HS2 ‘will help to heal the town’s scars’, say res­i­dents

Derby Telegraph - - NEWS - By CHRIS HARPER christo­[email protected]­plc.com @chrisharperDT

The HS2 con­sul­ta­tion event at West Park Leisure Cen­tre in Long Ea­ton yes­ter­day. MA­JOR rail­way project HS2 will help heal a town’s “scars” and will be a “great op­por­tu­nity” ac­cord­ing to res­i­dents.

Hun­dreds of peo­ple at­tended the High Speed 2 rail con­sul­ta­tion event at West Park Leisure Cen­tre, on Wil­sthorpe Road, Long Ea­ton to­day.

Res­i­dents came to ex­press their views and un­der­stand how the mas­sive £56 bil­lion project will af­fect them, ask ques­tions and sub­mit for­mal feedback.

Opin­ions on the project were split, as lo­cals found pos­i­tives in it and thought it would help the town in the long run.

Giles Har­vey, 86, who lives in Breas­ton, said HS2 would be a “mas­sive prob­lem” for every­one, but the ben­e­fits would even­tu­ally out­weigh the neg­a­tives.

He said: “Look­ing at what’s been planned, it ap­pears they have got their cost pretty much all to­talled. I do think there will be a huge amount of traf­fic as con­struc­tion takes place, there’s no deny­ing that, but it will be worth it.

“Long Ea­ton was a great in­dus­trial town and you can see many of the scars left be­hind from those in­dus­tries that came and HS2 will help those heal”.

David Allen, 65, from Al­vas­ton, said that he be­lieved the project was a bril­liant idea. He said: “Cars need to die. There are so many cars on the road these days and hope­fully HS2 will get some of those cars off of the roads and use rail in­stead. I think they are do­ing a spec­tac­u­lar job here and it will be a great thing to look at in the fu­ture.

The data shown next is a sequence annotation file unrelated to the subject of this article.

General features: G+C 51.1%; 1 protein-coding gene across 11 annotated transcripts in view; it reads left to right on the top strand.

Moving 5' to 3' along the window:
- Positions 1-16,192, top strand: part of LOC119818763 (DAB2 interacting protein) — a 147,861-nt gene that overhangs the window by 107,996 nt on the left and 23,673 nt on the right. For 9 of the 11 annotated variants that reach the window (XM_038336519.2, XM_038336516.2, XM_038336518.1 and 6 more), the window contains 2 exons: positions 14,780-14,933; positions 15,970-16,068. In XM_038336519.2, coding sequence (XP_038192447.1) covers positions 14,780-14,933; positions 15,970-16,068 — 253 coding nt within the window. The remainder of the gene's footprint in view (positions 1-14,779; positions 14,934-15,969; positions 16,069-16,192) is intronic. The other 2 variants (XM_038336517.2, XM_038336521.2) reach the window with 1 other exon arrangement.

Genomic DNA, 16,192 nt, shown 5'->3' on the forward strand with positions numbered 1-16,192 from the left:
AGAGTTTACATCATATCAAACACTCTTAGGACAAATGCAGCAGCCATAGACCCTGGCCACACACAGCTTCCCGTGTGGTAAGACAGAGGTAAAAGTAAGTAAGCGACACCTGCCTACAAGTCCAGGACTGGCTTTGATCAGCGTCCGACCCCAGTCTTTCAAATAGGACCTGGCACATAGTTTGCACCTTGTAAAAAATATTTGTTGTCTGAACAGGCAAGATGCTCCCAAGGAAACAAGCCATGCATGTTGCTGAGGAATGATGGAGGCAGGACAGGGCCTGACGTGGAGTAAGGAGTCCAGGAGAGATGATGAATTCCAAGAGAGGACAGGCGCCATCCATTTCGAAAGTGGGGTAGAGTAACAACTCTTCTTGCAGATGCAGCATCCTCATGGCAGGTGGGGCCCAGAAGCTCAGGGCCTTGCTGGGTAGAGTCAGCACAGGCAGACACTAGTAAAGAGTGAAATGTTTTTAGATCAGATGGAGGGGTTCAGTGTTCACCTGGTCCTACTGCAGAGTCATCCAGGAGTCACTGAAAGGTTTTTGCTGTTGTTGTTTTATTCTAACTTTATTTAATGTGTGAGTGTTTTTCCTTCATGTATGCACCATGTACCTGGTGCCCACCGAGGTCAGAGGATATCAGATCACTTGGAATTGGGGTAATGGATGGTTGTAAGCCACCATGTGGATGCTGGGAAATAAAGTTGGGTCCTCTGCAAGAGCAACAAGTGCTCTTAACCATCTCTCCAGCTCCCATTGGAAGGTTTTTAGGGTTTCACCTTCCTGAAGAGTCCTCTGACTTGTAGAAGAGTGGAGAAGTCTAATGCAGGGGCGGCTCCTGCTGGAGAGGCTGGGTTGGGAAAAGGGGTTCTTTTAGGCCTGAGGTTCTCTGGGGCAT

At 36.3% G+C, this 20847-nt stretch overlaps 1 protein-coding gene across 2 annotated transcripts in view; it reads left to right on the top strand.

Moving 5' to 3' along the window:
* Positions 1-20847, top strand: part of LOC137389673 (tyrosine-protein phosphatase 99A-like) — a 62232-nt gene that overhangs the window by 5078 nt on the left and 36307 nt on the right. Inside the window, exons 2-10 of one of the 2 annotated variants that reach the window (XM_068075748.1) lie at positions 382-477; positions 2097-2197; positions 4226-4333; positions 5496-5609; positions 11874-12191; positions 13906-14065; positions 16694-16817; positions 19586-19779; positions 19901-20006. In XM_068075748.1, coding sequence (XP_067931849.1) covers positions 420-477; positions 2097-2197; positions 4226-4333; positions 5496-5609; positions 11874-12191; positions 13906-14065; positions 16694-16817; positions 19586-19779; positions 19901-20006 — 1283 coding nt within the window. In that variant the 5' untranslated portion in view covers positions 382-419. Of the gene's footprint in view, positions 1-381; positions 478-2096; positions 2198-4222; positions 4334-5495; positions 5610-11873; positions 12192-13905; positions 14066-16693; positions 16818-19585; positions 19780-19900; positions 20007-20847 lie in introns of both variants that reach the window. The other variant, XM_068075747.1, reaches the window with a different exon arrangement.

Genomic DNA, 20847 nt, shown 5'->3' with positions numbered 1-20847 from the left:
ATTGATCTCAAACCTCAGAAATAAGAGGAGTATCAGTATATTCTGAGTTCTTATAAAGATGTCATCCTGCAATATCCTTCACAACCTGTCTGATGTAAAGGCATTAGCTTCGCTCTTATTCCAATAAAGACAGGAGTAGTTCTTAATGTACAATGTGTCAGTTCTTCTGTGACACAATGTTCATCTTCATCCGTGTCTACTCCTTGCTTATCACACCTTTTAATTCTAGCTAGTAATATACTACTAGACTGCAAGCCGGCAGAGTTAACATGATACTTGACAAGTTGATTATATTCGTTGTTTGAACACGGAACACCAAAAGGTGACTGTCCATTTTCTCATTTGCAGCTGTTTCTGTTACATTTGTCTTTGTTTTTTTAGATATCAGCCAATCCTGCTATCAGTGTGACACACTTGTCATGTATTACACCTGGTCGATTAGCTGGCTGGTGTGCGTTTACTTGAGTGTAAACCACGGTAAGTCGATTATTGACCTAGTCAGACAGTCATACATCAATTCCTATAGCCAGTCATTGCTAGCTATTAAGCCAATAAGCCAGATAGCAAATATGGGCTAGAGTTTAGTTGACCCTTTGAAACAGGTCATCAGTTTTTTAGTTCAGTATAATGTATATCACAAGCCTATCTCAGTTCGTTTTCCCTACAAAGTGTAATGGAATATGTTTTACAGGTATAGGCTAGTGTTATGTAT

“We have got to look to the fu­ture with these things. Times do change and this will be the fu­ture for us. I’m sure it will let some peo­ple travel fur­ther for jobs and life in gen­eral. It’s great”.

But the hall did see a num­ber of res­i­dents who be­lieved HS2 would neg­a­tively im­pact not just Long Ea­ton but many towns and cities in the UK. Gra­ham Hallsworth, who has lived in Long Ea­ton for 40 years, says he spoke to a num­ber of rep­re­sen­ta­tives at the event, but still thought it was a “bad idea”.

The 62-year-old said: “It’s go­ing to put Long Ea­ton at a stand­still. That al­ready hap­pens when there is the small­est road­works now. We’re just go­ing to have years of traf­fic prob­lems in town.” Gareth Lewis, who lives in To­ton, said the project would bring eight years of mis­ery. “They have ob­vi­ously ad­dressed many is­sues but are miss­ing things such as how are peo­ple in Long Ea­ton go­ing to ac­cess the hub? In Oc­to­ber, it emerged Long Ea­ton and sur­round­ing ar­eas will lose a to­tal of 183 houses, 52 com­mer­cial prop­er­ties and 18 other build­ings.

This comes on top of ad­verse ef­fects to health and the de­struc­tion of 91 per cent of wildlife on To­ton Sid­ings. Bon­sall Street, in Long Ea­ton will face the de­mo­li­tion of 73 res­i­den­tial prop­er­ties to make way for a 19-me­tre viaduct that would carry the high-speed trains.

There are so many cars on the road and hope­fully HS2 will get some of those cars off of the roads

David Allen

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